Sociologist Geert Hosfede* has a set of cultural dimensions (which you can look at here) that helps us understand broad differences in culture. These aren’t absolute by any means, but they do give us some baseline indications of how cultures differ for the purpose of understanding intercultural communication. One of these cultural dimensions is his concept of “individualism” which indicates the extent to which a culture is based on individualism (focus on the self) vs. the community (which could be a family unit, a tribe, a town, or even a country). But in today’s blog post I really want to focus on this idea of individualism and collectivism, and the shades of gray between these two binary terms. (*As an aside, Hosfede’s other dimensions are equally fascinating, for those of you interested in these kinds of things. Hosfede’s dimensions do work under binary assumptions, that is, the opposite of individualism is collectivism. False binaries aside, its still a useful rubric through which to consider these issues, even if it does simplify them.)
The United States and many other western industrialized nations seem to be very highly individualistic societies, which manifests itself in our culture in the idea of pulling oneself up by one’s bootstraps, individual rewards for individual actions, a focus on individual achievement, and, especially in the latter part of the 20th and early 21st century, a whole lot of isolationism and solitude. In my experience in living in four different states in the USA, we don’t seem to have strong bonds, even within our families, and most of us these days barely know our neighbors. We seem to have more loyalty to company brands than we do to people–and everything in our culture is structured this way purposefully, to get us to buy and consume. The idea of “me” and the “self” seems to be the most important to us; narcissism is a key American quality among our younger generations. This seems to be exacerbated by current technology which emphasizes the individual and his/her actions (Facebook’s wall, Twitter, etc.). I make these observations partially just as someone living in this culture, but also as a professional who teaches college-age students for a living. I see the difficulties these students face with defining themselves, with their relations, and their uses of technology that seem to isolate more than they bring together.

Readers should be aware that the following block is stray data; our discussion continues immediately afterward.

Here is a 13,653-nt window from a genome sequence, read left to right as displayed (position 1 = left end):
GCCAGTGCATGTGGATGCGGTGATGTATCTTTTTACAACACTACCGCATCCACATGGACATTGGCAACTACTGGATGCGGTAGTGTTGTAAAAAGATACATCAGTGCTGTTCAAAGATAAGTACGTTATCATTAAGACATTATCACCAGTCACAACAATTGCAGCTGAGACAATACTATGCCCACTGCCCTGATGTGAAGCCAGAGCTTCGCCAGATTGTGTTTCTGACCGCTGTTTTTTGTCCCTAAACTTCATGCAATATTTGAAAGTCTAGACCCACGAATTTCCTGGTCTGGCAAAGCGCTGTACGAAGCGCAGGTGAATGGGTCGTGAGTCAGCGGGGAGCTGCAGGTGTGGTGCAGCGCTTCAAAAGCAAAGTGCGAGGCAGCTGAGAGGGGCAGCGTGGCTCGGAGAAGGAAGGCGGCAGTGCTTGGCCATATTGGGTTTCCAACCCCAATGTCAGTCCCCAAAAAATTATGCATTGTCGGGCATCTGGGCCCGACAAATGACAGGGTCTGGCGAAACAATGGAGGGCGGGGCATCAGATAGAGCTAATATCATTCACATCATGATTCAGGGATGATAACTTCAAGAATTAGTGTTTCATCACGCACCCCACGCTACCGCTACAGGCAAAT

Collective cultures, on the other hand, work on the level of the family or the tribe, where bonds of community are central. This leads to things like strong family bonds, extended families living and taking care of each other, and family/tribal honor. I had the opportunity to spend time with a group of close friends who were students from Korea while in graduate school–I was amazed by the bonds that they formed, their gift-giving and kindness. One said to me once, “Dana, why is it that everyone in America asks ‘How are you?’ but nobody actually wants to know?” The OBOD East Coast Gathering, which I blogged about last week, is another example of a tribe forming–its something that transcends the individual, and allows a supportive community to grow.
The USA used to have a more collective culture in its past. This is particularly true when communities had to work together for mutual survival. Families and communities banded together, raised structures together, found/grown/hunted and preserved food together, ate meals together, and so forth, because being isolated from the community in times previous to this one likely meant death. (You can see the remnants of this in old colonial dances, where you danced with everyone in the community to build communal bonds rather than with a single partner, or older fraternal orders, like the Grange, who banded together to aid rural communities and farmers. Laura Ingalls Wilder’s novels also have great examples of community-oriented experiences.)